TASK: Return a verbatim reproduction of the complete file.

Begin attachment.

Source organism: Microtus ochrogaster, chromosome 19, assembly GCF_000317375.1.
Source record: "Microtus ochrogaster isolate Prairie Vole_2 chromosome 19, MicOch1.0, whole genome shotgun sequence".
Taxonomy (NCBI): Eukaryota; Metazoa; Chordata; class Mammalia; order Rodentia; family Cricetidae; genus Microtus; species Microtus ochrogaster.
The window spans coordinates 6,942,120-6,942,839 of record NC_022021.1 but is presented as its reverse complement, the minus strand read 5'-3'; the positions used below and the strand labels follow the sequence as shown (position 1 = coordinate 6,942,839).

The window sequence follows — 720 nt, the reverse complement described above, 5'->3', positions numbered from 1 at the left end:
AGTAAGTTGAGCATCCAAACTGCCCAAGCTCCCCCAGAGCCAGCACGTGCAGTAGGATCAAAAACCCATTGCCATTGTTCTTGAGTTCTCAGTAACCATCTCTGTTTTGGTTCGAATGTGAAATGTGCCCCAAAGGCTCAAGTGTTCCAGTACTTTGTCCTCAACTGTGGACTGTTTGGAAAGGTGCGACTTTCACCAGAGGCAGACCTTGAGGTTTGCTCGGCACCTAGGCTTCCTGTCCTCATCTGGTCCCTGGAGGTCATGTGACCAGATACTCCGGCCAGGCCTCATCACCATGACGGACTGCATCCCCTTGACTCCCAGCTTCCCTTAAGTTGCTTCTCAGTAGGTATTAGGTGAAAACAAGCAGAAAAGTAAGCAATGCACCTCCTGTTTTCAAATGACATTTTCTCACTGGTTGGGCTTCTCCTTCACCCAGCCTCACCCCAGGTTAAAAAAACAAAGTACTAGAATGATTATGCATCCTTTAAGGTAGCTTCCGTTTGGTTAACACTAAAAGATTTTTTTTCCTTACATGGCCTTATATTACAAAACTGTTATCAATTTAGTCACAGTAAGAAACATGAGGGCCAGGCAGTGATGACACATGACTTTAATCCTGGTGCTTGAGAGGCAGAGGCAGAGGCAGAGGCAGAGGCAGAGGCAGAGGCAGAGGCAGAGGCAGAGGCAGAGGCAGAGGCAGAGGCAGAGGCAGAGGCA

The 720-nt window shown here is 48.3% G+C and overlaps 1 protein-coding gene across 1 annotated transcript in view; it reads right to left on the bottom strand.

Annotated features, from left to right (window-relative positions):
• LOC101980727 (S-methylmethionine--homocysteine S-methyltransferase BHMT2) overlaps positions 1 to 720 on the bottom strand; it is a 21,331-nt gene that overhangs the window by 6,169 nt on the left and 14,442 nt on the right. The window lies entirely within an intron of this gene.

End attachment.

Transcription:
Source organism: Microtus ochrogaster, chromosome 19, assembly GCF_000317375.1.
Source record: "Microtus ochrogaster isolate Prairie Vole_2 chromosome 19, MicOch1.0, whole genome shotgun sequence".
Taxonomy (NCBI): Eukaryota; Metazoa; Chordata; class Mammalia; order Rodentia; family Cricetidae; genus Microtus; species Microtus ochrogaster.
The window spans coordinates 6,942,120-6,942,839 of record NC_022021.1 but is presented as its reverse complement, the minus strand read 5'-3'; the positions used below and the strand labels follow the sequence as shown (position 1 = coordinate 6,942,839).

The window sequence follows — 720 nt, the reverse complement described above, 5'->3', positions numbered from 1 at the left end:
AGTAAGTTGAGCATCCAAACTGCCCAAGCTCCCCCAGAGCCAGCACGTGCAGTAGGATCAAAAACCCATTGCCATTGTTCTTGAGTTCTCAGTAACCATCTCTGTTTTGGTTCGAATGTGAAATGTGCCCCAAAGGCTCAAGTGTTCCAGTACTTTGTCCTCAACTGTGGACTGTTTGGAAAGGTGCGACTTTCACCAGAGGCAGACCTTGAGGTTTGCTCGGCACCTAGGCTTCCTGTCCTCATCTGGTCCCTGGAGGTCATGTGACCAGATACTCCGGCCAGGCCTCATCACCATGACGGACTGCATCCCCTTGACTCCCAGCTTCCCTTAAGTTGCTTCTCAGTAGGTATTAGGTGAAAACAAGCAGAAAAGTAAGCAATGCACCTCCTGTTTTCAAATGACATTTTCTCACTGGTTGGGCTTCTCCTTCACCCAGCCTCACCCCAGGTTAAAAAAACAAAGTACTAGAATGATTATGCATCCTTTAAGGTAGCTTCCGTTTGGTTAACACTAAAAGATTTTTTTTCCTTACATGGCCTTATATTACAAAACTGTTATCAATTTAGTCACAGTAAGAAACATGAGGGCCAGGCAGTGATGACACATGACTTTAATCCTGGTGCTTGAGAGGCAGAGGCAGAGGCAGAGGCAGAGGCAGAGGCAGAGGCAGAGGCAGAGGCAGAGGCAGAGGCAGAGGCAGAGGCAGAGGCAGAGGCA

The 720-nt window shown here is 48.3% G+C and overlaps 1 protein-coding gene across 1 annotated transcript in view; it reads right to left on the bottom strand.

Annotated features, from left to right (window-relative positions):
• LOC101980727 (S-methylmethionine--homocysteine S-methyltransferase BHMT2) overlaps positions 1 to 720 on the bottom strand; it is a 21,331-nt gene that overhangs the window by 6,169 nt on the left and 14,442 nt on the right. The window lies entirely within an intron of this gene.